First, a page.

Friday, January 27, 2006

Happy 250th Birthday Wolfgang

As someone devoted to early music, I have to confess that sometimes I find Mozart's music a bit...well, frilly. As the Hapsburg emperor says to the maestro in the film Amadeus, one feels at times that there are a few too many notes.

Nonetheless, it seems impossible to disregard a genius of his order, and indeed, his mass settings, while elaborate, are heartbreakingly beautiful. I am listening to the Kyrie of the Mass in D minor (K.427) as I write this. It succeeds in uplifting one's soul to contemplate heaven, and to offer thanksgiving to God for placing on earth a composer of so many extraordinary pieces of music. The Swiss theologian Karl Barth began each day with a little Mozart before setting forth into the depths of his dogmatics. Perhaps it was because to write about God one needed to feel joy, if even for a moment, and Mozart is the quintessential composer of joy. Even his Requiem cannot constrain the undercurrent of joy which inhabits all of Mozart's music. Joy dances through his measures like a thoroughbred colt, shaking its head in amazement that it is alive and so gifted.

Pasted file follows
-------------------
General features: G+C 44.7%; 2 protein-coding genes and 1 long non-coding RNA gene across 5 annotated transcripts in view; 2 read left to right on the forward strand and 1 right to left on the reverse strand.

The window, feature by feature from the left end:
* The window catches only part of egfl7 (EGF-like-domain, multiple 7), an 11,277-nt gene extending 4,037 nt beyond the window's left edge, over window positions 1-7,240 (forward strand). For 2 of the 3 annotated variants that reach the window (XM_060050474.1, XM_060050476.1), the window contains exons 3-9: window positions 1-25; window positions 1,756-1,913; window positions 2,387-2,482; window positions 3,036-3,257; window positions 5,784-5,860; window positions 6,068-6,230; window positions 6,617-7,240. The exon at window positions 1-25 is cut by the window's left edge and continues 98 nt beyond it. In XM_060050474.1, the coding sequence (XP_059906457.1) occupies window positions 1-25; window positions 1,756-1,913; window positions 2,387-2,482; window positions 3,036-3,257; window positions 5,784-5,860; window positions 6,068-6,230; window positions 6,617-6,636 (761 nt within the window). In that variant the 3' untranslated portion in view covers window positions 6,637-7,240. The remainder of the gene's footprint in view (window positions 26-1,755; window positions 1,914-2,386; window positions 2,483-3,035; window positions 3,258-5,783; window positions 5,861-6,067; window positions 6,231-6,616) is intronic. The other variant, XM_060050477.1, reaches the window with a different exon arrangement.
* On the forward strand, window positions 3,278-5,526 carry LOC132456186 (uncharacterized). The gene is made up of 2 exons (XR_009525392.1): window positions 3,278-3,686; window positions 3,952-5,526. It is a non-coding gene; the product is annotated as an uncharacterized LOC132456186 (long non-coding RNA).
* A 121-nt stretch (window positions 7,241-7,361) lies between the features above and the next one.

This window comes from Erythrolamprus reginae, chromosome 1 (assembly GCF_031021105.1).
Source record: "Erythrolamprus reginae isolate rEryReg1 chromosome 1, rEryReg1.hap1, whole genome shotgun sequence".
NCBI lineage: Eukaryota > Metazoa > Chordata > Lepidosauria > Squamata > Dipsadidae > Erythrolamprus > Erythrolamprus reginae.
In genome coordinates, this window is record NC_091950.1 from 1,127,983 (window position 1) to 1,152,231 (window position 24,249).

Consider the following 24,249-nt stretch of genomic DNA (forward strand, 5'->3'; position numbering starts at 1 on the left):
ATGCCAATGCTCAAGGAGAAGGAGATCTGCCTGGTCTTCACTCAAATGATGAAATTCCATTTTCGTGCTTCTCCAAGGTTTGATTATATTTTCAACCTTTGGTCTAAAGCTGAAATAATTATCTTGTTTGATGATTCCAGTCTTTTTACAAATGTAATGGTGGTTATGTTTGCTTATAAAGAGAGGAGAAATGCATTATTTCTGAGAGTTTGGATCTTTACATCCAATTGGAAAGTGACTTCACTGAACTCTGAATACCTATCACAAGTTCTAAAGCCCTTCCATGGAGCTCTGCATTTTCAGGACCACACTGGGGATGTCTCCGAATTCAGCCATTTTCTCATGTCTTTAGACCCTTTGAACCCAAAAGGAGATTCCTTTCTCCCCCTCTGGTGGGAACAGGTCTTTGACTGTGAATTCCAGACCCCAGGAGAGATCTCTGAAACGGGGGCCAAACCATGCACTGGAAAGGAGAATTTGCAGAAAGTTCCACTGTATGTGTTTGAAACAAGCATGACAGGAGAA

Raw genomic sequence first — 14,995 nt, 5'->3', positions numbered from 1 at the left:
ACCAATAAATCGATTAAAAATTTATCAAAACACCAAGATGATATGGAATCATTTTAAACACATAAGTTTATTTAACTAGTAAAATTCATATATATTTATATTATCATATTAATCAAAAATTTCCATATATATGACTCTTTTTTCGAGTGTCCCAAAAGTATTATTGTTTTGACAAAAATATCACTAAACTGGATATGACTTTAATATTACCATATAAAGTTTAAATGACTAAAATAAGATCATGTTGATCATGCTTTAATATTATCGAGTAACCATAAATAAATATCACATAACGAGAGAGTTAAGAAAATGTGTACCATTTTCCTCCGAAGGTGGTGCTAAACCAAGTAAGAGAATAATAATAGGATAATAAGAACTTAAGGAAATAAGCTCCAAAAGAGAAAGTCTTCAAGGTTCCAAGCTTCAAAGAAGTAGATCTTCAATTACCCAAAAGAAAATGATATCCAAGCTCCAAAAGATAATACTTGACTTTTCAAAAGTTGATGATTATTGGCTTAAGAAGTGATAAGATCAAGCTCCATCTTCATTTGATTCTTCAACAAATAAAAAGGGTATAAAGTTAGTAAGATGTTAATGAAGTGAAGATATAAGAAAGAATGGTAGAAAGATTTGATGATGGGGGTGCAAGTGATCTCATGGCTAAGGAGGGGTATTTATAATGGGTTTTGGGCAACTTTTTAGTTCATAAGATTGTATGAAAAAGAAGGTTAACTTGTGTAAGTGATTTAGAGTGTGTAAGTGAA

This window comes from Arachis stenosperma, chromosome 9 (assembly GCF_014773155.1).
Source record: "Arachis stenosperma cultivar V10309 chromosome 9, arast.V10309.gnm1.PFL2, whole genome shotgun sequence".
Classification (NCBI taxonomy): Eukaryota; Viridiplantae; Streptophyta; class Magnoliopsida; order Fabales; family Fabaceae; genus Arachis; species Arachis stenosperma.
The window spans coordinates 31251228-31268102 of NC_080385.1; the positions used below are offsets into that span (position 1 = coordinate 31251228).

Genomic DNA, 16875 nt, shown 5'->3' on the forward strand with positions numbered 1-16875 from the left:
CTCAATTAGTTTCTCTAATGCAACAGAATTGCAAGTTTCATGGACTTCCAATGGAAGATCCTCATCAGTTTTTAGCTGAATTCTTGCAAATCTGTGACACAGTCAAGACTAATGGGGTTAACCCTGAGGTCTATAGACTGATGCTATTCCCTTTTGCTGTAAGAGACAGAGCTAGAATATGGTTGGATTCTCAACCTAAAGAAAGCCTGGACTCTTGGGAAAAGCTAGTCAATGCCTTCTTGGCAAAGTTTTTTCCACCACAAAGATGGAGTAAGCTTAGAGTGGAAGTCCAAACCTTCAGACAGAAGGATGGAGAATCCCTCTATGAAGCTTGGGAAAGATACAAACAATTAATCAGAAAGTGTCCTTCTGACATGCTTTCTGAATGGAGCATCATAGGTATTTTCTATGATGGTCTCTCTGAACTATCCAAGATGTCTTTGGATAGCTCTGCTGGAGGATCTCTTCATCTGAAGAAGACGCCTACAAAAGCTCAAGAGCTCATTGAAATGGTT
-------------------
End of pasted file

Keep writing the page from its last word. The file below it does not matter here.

2 Comments:

Blogger Steve said...

Hey Scott, I'd say it took all those notes to evoke the exuberant joy you laud. I just listened to the Magic Flute overture lately - great stuff!

11:04 AM  
Blogger Scribe said...

Yeah, I was really just kidding about that. I like your Spurgeon photo, by the way!

12:30 PM  

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